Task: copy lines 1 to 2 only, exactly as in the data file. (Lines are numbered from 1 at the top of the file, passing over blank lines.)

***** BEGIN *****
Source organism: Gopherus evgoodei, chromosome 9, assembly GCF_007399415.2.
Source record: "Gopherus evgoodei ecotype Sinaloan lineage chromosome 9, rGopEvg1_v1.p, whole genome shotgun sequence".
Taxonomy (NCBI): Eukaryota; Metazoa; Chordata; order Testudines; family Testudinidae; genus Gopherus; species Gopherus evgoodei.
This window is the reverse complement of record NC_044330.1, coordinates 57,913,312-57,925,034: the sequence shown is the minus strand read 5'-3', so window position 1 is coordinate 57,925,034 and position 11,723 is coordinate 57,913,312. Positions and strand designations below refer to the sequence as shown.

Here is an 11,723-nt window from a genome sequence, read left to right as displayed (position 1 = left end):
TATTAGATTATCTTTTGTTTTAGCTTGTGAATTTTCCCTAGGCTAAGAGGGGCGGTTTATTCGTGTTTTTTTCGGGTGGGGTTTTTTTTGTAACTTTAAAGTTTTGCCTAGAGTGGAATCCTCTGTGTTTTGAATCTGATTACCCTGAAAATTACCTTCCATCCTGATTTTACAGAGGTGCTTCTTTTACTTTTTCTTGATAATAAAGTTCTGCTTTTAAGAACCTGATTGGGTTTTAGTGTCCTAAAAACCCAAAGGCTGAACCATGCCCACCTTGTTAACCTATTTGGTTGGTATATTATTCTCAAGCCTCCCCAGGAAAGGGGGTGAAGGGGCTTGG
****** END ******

Source organism: Gopherus evgoodei, chromosome 9, assembly GCF_007399415.2.
Source record: "Gopherus evgoodei ecotype Sinaloan lineage chromosome 9, rGopEvg1_v1.p, whole genome shotgun sequence".